Personally, I tend to put a lot of emphasis on "correct understanding" of the big picture and then we analyze the discrete steps involved in achieving mastery. Good instructors are coaches who develop confident, knowledgeable, independent, pilots a step at a time. We talk and dissect maneuvers into digestible parts then reassemble them so the student exhibits a clear understanding and correct performance. Determining how a student learns and what they value is a huge step forward in the communication process. To be successful, each student must value or "buy into" the need for the maneuver and the mastery of the technique. Without this commitment to excellence there will be problems both in training and finishing. Give me a student with high standards and motivation and the job is 90% complete. Teaching flying to these unique individuals is like "the magic beanstalk"...add a little nourishment and stand back. Many times the only problem with the "super-committed" and self-demanding type student is successfully backing off their self criticism in the initial training phase so they can progress; first in big outline form then with greater precision. It is important to first get "all the darts on the dartboard," then move them closer to the center. Perfection in flying is elusive, but worthy goal not often experienced. Perfection certainly will not consistently be achieved in the pre-solo phase of flight training.

Coaching a sport is often a very good metaphor for teaching flying. Our job is really to help and shape but also to progressively work to get out of the airplane and become superfluous, starting with the very first day. We should be fostering independence. We are pretty quickly "on the sidelines" watching the game be played. We better have developed a competent flier or the result might be unhappy...we are not allowed to lose one in this game! It is easy to fall into the omniscient, constantly present "aviation god" who saves the day (and strokes the ego). Parenting is another analogy for the process of teaching flying. Done well, they become competent individuals and safely fly away!

To teach well, a CFI needs to have a very clear picture of the "safe and effective pilot" they are working to create. What are the skills, knowledge and judgment that a good pilot must possess? Just a "monkey wiggling the stick" to the PTS standards is not good enough. The PTS is not a training syllabus and constitutes only the absolute minimum standard for pilot certification. I would argue that a constant interplay between attention to detail but also awareness of the "big picture" must always be present in every pilot...85% of accidents are pilot error! These cognitive skills are difficult to teach (or test) and do not explicitly find their way into the PTS. A good instructor must be aware of psychological principles both to be an effective educator and to engender safe attitudes in their pilots. I think we all know that the "raw material" of the beginner student is critically important to what our final pilot will become. There is an acceptable spectrum of students and no CFI can remedy years of bad habits, borderline psychosis or suicidal tendencies in 50-70 hours of dual. Some people are not suited to be pilots unfortunately. It is a professional duty to evaluate and dissuade unsafe or unsuitable candidates. It is however, extremely difficult to see immediately what will develop with people who initially might be marginal. I can relate many examples of people who almost scared me initially, or made me sigh and shake my head, who developed eventually into good pilots. The challenging students will certainly make you a better flight will have to be better to get the job done. The young, talented, "golden hands" student that progresses so rapidly make you feel wonderful, but teach you nothing as a CFI. Check the table links to explore areas of the professional CFI toolbox.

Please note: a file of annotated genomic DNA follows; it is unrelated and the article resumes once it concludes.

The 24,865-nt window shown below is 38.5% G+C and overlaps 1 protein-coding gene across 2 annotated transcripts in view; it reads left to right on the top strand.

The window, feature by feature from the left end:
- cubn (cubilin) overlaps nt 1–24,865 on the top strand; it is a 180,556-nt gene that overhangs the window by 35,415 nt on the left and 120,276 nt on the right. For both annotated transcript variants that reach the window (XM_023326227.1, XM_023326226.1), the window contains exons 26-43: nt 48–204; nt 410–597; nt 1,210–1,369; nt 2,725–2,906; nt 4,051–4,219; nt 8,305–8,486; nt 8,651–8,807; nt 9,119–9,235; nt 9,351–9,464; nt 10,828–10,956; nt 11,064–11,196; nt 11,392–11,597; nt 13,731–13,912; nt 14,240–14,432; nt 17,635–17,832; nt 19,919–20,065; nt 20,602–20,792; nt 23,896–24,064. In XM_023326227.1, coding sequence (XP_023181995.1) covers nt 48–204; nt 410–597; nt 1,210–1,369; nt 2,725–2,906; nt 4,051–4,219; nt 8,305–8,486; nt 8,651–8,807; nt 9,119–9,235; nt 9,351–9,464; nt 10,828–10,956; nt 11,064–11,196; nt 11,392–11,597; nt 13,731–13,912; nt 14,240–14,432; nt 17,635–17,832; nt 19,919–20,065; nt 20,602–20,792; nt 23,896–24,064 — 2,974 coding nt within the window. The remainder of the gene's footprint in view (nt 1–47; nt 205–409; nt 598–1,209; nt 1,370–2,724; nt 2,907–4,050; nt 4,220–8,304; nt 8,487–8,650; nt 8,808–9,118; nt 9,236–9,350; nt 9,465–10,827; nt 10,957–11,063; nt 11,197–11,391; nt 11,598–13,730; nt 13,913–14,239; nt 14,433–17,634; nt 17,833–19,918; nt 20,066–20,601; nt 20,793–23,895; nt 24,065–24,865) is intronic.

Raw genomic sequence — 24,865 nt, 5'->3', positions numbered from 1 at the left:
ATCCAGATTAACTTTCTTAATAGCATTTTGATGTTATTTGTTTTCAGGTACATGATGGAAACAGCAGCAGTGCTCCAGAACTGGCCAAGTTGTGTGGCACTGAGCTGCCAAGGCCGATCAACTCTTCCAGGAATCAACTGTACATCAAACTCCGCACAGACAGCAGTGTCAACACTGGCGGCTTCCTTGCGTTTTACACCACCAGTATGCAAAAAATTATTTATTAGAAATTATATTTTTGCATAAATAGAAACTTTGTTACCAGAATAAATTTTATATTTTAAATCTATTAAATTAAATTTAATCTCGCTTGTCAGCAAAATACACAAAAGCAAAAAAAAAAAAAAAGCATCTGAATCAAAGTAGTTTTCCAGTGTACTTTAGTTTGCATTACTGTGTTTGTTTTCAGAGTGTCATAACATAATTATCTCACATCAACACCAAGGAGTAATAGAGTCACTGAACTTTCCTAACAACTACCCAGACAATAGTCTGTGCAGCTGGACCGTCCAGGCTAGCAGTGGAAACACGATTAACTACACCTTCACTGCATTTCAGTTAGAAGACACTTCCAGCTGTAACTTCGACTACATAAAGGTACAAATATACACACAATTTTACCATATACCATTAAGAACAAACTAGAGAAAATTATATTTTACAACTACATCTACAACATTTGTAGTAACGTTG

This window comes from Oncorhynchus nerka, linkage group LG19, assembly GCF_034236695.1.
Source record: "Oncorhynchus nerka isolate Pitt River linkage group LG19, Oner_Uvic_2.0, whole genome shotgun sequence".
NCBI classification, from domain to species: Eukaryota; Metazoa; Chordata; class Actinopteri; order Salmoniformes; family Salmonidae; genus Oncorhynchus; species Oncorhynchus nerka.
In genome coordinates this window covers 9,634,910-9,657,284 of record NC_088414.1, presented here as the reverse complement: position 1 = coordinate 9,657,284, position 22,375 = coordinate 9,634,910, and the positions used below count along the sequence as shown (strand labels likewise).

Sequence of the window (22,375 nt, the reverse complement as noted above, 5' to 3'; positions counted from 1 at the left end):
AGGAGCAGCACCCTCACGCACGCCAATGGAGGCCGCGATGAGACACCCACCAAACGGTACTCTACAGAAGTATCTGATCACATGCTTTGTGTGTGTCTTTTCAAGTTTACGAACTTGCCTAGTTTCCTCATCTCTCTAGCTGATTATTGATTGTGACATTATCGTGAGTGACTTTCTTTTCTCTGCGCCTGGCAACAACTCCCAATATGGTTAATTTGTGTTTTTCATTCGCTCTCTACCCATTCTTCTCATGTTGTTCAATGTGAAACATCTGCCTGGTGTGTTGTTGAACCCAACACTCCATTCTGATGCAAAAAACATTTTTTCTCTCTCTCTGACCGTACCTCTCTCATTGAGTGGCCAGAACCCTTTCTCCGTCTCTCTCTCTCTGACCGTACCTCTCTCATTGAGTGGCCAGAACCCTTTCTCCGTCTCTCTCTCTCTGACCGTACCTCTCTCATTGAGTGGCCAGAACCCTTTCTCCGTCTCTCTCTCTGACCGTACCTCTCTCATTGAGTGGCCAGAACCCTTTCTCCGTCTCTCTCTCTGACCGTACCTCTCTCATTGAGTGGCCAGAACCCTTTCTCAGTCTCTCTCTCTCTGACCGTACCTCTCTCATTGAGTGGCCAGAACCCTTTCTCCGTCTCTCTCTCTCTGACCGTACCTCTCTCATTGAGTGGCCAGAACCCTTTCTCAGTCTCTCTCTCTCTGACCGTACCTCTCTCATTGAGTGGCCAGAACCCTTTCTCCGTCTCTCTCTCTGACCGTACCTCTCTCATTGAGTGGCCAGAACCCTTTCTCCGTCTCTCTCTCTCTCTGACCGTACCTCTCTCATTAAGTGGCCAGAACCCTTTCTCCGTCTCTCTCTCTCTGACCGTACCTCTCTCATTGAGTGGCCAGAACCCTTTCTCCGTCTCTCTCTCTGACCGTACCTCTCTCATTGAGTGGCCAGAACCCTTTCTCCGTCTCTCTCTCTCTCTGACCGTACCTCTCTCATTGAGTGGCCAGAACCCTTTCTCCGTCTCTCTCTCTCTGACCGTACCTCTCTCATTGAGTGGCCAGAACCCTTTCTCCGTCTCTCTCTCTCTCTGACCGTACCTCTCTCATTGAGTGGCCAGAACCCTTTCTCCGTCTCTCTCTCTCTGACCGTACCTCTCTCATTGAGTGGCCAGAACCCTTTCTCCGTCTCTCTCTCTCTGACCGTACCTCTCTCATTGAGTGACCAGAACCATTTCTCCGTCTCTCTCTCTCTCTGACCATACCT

Check Out Free CFI Tools From Bold Method

Forces In A Turn

Forces In A Turn

Forces In Climbs and Descents

Forces In Climbs and Descents

CG Location and Performance

CG Location And Performance

Turns Around A Point

Turns Around A Point